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Banning tobacco business seen as ‘ultimate solution’

| May 12, 2015

South Korea’s top court has ruled that the country’s tobacco business legislation is constitutional, saying that there is no proof that smoking always causes lung cancer, according to a story in The Korea Herald.

The ruling came amid a heated public debate over whether tobacco smoking should be seen as a serious public health threat or as a question of individual rights.

In a seven-to-two decision, the Constitutional Court ruled against nine petitioners, saying that the legislation did not infringe on an individual’s right to health because there was no definite link between habitual smoking and lung cancer.

Even though there was a correlation between smoking and lung cancer, it was not such as to force the government to ban the tobacco business. Lung cancer stemmed from diverse factors.

The court added that the government had paid due attention to public health, noting that it had been closely watching the tobacco industry and had made it mandatory that companies put cautionary images or warnings on cigarette packs.

In 2012, the petitioners, including lung-cancer patients and medical experts, filed a lawsuit against the nation arguing that the legislation was unconstitutional because it enabled the government to allow the sale of tobacco products that undermined public health.

Park Jae-Gahb, one of the petitioners and a professor at the National Cancer Center, expressed his frustration over the ruling. “Smoking is closely related to diseases like lung-cancer and it is a medically proven fact,” he said. “Banning the tobacco business is the ultimate solution.”

Class actions possible in cases of smoke exposure

| May 12, 2015

Israel’s Supreme Court has upheld an appeal of a lower-court ruling and made it possible for people exposed to tobacco smoke in public places to file class-action suits, according to a story in the Jerusalem Post.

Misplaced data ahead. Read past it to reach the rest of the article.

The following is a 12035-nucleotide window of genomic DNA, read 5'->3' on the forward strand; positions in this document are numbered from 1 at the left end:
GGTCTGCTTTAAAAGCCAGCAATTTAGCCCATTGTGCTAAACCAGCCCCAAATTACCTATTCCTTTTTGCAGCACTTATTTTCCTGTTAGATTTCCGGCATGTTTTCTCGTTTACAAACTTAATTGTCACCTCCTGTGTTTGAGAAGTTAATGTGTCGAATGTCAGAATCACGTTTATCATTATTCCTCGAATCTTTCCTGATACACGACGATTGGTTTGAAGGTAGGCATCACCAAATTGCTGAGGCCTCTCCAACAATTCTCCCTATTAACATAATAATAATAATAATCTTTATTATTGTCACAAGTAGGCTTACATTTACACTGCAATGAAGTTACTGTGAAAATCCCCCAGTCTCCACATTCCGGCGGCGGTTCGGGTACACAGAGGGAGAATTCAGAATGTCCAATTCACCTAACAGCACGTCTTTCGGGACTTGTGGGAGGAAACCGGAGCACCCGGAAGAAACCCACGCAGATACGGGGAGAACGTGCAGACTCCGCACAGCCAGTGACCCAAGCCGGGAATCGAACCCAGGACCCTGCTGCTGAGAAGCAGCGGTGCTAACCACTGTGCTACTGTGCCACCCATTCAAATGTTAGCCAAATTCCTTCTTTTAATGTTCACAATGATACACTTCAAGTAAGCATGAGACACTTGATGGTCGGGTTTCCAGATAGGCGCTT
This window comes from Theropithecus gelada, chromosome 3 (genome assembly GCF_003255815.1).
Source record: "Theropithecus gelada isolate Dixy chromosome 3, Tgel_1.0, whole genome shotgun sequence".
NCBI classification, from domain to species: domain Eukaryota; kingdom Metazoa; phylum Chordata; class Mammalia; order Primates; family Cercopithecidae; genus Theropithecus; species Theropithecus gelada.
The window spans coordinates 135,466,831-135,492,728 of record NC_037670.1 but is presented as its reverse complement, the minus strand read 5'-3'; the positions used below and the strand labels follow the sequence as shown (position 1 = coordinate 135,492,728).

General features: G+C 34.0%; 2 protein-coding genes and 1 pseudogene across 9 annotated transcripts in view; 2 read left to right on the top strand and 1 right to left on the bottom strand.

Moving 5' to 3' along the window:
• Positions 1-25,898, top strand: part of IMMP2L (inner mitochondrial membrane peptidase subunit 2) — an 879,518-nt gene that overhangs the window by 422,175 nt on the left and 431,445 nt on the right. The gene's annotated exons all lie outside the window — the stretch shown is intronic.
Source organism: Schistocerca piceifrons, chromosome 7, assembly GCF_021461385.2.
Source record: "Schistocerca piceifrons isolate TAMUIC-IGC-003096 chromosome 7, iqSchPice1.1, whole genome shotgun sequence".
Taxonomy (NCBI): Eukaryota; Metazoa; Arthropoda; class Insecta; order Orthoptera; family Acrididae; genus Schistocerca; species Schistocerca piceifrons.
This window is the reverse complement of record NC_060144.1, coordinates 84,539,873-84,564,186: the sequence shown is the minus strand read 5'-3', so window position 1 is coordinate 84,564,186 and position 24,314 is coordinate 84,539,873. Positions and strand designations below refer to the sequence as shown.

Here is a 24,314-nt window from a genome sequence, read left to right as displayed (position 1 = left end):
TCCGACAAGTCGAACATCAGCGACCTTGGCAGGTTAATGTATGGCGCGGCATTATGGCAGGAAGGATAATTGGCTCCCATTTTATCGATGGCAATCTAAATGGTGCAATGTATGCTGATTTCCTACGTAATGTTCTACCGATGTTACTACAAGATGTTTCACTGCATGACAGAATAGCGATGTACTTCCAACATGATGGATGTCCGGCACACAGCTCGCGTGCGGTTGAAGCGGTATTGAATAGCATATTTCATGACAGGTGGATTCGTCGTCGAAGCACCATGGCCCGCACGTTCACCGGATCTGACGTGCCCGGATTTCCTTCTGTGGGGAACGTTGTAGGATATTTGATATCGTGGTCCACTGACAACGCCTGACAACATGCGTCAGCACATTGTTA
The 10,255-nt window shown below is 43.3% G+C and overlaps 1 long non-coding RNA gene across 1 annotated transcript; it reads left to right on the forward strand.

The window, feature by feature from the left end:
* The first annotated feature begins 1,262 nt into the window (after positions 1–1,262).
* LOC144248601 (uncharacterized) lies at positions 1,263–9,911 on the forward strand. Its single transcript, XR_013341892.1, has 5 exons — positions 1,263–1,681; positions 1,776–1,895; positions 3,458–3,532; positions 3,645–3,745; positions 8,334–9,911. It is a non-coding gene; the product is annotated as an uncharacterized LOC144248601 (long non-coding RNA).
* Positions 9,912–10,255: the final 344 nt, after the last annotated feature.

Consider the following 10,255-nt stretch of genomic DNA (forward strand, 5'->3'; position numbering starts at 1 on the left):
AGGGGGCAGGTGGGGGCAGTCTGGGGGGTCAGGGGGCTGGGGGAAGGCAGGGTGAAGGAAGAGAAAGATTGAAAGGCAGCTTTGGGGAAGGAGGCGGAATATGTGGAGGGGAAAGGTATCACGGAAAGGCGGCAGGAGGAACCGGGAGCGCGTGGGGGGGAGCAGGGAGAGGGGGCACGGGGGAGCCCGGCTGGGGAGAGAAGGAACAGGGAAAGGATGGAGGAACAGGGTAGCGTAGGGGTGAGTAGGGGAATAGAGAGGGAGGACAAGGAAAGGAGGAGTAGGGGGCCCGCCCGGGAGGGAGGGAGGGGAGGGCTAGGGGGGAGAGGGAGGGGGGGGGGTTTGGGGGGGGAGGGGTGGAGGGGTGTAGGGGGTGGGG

The Post reckoned that claims against the owners of premises that do not enforce the no-smoking law could total millions of shekels in each case because each individual in the suit would be entitled to a NIS1,000 ‘fine’ against violators.

The Israel Cancer Association (ICA), represented by attorney Amos Hausner, appeared as a friend of the court in the suit, Efrati vs Espresso Bar Ltd.

The district court had reasoned that because an individual can sue businesses, entertainment venues, or banquet halls over tobacco-smoke exposure, it ruled out class-action suits.

But according to the Supreme Court, anyone complaining about second-hand tobacco smoke exposure can make a claim on behalf of other sufferers.

The ICA welcomed the ruling. ‘The association had encouraged private claims and encouraged law students to assist individuals to file such claims,’ it said in a statement. ‘When private lawsuits’ success was only partial, class actions have become an important component in the enforcement of the law prohibiting smoking in public places, which is unfortunately ignored by many business owners…’

Tobacco growing raises food-security concerns

| May 12, 2015

Food security, public health and the environment are under threat in parts of Bangladesh because of a rise in tobacco cultivation, according to a story in The Financial Express.

Khiating Soye, chairman of Rajbila’s Union Parishad (local council) at Sadar Upazila, Bandarban district, is said to have alleged that tobacco companies have been offering cash incentives to local farmers in an attempt to get them to grow tobacco.

The chairman was speaking at Jamchhari village with 22 visiting journalists, who were said to have found ‘massive tobacco farming’ at Jamchhari, Ruma, Lama, Alikadam, Thanchi, Nikhyangchhari, Rowangchhari and Sadar Upazila. Tobacco is said to be produced, also, at Kaptai, Barkal, Rajasthali, Baghaichhari, Jurachhari, Longudu and Bilaichhari in the Rangamati district, and at Dighinala, Mainee valley, Panchhari and Ramgarh in the Khagrachhari district.

Soye said that according to environmentalists at least 60,000 to 70,000 tonnes of firewood were being burnt in 2,000 tobacco processing barns every year, causing the depletion of forests and threatening the environment and ecology of the hills.

Meanwhile, Nazrul Islam Titu, a correspondent for an electronic media organisation, reported that most of the farmers in the hilly districts were losing interest in cultivating indigenous crops such as paddy, banana, maize, sesame, cotton, potato and pumpkin as they became defaulters of the loans provided by the tobacco companies.